Let’s talk a little bit about the alcohol level piece because this was interesting for me, but also makes a lot of sense when people talk about, “I can handle one glass of conventional wine, but I can have two or three glasses of natural wine and not feel the same effect, not feel like I’m dehydrated and hung over.” And I think for a lot of people, especially middle-aged individuals all of a sudden relationship with alcohol may change. We may find we don’t do as well with as much of it. We may find that we really are looking for higher quality options, like “I’m going to choose to consume a higher quality product and have less of it so that I don’t get the same effect. I can enjoy the taste of it, but I know I’m not going to then wake up tomorrow morning with a terrible hangover.” As you mentioned and alluded to, you were starting to make those connections in your 40s. I think for many of us we do as well.
Todd White: Well, there’s no question that two things are true. A, as you age, you just don’t metabolize and process alcohol as well, and the more you drink over a longer period of time, it doesn’t actually build tolerance. Just the opposite happens. As you get older and you’ve been drinking for a long time, actually your tolerance decreases, not increases. Both of those are problem issues for people who want to drink and who want to age successfully and are also interested in brain health and also cardiovascular fitness. But mainly brain health because alcohol, as I mentioned, is a neurological toxin. I care a lot about alcohol. And again, I might be better served if I didn’t drink at all, but I love wine and so I wanted to find a better way to drink it. And part of that equation for me, and remains part of the equation even as I notice that continue to age, is drinking lower alcohol products. I don’t want to drink a glass, I might want to drink a bottle over the course of an evening.
And so, to do that, and to do that successfully, from a health point of view that means lowering the alcohol level down in the inherent products significantly, which is part of the Dry Farm Wines certification, is that we don’t sell any wines over 12.5% percent alcohol and as low as 6%. So, most of the wines I drink are between 9% and 11% because that’s the sort of my taste profile. Maybe 11% doesn’t sound much different than the average 15% in US wines, but it’s a huge difference. And so, the very significant difference in how you feel while you’re drinking from glass one until how you feel in the middle of the night, to how you feel the next morning. Drinking less alcohol, let’s be perfectly clear, in my view is healthier. And perhaps, say it again, the healthiest method maybe don’t drink it at all. Okay, but that’s not who I am. I’m the guy for the people who want to think about health and continue to drink.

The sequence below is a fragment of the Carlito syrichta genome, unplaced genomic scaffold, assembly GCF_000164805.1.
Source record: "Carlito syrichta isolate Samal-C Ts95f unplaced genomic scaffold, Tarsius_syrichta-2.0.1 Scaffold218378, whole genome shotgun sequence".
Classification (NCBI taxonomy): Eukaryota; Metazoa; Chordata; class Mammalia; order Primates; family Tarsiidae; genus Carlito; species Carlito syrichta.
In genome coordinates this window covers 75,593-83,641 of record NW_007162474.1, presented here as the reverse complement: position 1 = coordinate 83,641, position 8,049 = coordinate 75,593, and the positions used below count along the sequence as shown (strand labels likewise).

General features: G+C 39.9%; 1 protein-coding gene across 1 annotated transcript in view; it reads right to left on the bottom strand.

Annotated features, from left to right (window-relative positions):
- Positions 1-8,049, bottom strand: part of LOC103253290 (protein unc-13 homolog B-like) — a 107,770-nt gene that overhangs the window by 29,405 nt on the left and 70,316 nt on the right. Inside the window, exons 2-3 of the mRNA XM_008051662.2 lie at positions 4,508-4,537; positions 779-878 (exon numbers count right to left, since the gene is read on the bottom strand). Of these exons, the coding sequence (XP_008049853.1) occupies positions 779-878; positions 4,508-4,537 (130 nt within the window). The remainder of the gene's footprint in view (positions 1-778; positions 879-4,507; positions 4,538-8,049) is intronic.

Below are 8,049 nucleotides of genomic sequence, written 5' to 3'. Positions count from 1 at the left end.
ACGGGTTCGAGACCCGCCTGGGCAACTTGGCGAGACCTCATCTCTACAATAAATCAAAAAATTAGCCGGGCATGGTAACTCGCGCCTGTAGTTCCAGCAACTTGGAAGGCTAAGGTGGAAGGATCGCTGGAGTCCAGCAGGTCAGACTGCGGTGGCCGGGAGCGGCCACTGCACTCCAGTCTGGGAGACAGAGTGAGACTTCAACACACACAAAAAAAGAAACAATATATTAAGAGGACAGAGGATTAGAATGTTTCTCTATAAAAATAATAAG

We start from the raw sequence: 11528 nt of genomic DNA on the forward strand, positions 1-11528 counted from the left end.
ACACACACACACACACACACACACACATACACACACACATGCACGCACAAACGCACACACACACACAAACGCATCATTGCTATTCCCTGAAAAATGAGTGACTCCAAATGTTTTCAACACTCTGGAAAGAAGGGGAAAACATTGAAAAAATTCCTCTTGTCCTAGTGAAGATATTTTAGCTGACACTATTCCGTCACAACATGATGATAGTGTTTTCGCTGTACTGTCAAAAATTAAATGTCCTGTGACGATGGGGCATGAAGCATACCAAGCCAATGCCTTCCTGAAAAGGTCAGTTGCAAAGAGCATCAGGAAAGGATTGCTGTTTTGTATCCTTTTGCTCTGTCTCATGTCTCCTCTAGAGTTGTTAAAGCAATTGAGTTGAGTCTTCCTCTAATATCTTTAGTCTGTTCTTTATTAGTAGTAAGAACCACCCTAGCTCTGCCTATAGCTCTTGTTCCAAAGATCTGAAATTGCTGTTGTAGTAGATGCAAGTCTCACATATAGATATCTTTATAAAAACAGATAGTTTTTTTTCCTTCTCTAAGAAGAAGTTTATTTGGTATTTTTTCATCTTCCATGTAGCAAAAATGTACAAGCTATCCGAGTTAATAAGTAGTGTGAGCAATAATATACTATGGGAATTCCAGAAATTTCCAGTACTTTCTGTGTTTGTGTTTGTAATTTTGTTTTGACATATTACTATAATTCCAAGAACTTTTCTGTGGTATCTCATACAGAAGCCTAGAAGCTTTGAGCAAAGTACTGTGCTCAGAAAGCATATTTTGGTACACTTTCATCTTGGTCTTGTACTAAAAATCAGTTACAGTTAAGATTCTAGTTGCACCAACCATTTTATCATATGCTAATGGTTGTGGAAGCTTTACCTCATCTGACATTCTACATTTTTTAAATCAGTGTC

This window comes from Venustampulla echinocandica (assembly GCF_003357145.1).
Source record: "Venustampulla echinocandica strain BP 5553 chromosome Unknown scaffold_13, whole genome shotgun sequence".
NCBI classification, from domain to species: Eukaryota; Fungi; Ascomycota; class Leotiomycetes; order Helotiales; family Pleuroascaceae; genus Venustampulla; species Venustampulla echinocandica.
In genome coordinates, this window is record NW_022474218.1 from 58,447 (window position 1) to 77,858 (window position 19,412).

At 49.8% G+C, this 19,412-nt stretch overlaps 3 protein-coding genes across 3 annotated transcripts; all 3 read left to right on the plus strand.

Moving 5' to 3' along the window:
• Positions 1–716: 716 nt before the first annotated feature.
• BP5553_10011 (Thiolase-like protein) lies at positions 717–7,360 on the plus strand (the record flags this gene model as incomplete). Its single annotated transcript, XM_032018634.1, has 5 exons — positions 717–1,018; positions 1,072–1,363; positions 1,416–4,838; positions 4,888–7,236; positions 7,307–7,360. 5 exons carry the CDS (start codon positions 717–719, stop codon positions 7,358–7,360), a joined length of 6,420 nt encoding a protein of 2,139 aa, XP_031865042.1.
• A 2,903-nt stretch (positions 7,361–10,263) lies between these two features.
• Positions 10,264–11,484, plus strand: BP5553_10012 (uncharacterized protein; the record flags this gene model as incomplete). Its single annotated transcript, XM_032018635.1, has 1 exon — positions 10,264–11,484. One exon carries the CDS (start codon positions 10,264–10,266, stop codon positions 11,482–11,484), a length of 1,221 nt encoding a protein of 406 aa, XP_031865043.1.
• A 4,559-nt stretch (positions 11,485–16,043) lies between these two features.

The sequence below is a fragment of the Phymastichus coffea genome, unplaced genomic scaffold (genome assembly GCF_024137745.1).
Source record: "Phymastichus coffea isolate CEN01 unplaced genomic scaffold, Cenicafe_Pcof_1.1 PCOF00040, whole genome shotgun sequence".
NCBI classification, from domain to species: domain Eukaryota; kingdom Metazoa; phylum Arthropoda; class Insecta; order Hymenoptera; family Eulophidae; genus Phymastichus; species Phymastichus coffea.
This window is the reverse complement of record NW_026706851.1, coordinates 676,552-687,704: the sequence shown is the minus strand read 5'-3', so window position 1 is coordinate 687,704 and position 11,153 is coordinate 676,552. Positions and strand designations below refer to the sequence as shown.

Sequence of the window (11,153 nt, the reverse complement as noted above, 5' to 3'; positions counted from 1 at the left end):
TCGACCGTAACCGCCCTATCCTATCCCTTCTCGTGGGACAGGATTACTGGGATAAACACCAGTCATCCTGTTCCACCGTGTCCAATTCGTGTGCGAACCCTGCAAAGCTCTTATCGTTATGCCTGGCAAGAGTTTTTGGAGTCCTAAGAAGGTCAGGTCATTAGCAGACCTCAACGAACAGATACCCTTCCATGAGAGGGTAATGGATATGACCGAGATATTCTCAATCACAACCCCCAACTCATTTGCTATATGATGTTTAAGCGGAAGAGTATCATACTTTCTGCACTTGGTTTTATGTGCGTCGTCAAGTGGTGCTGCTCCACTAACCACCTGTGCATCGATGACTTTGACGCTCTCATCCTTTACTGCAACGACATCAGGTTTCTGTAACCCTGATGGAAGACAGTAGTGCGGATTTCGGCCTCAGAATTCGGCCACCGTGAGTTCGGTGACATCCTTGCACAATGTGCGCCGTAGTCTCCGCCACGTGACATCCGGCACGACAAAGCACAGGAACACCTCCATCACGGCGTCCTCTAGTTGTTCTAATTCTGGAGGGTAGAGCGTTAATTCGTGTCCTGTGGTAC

Here’s the thing. Most people because they haven’t really thought about this, because they just think about wine as being a good thing, the church pours it, it was at the Last Supper. It’s been a part of religious and cultural institutions, art, fashion. It’s everywhere about everything that seems to be fun and good. And so, wine in particular has gotten to sort of a– until I came along and started talking about it, then people just weren’t thinking about it. And one of the things that they don’t think about is almost no one looks at a wine bottle to determine the amount of alcohol that’s in the wine. They just buy the bottle, they don’t look at the amount of alcohol.
It’s worth noting though, another part of the corruption between the wine industry and the government. See, the government just like in nutrition, when you look at the food pyramid or the food plate, they’re not giving you honest information of how you should be eating. Because the food plate or the pyramid, that information you may know is managed by the Department of Agriculture, and the Department of Agriculture’s job is to sell grains. It’s not to give you health advice. So, this same kind of thing exists between the wine industry and the US government in alcohol. So, when you look at alcohol stated on the wine bottle, it’s not required by law to be correct. So, if it says 14% on the label, by law it could be as high as 15.5% and still be legal. Which is why Dry Farm Wines independently lab tests every wine we sell for a number of contaminants, including sugar and alcohol, because alcohol stated or told to us might not be correct. And because we care so deeply about the management of drinking alcohol, and how to have a more conscious consumption that better protects our brain health to be just quite clear about it, that’s what concerns me most. is brain health, as I’m aging, as it relates to my alcohol use.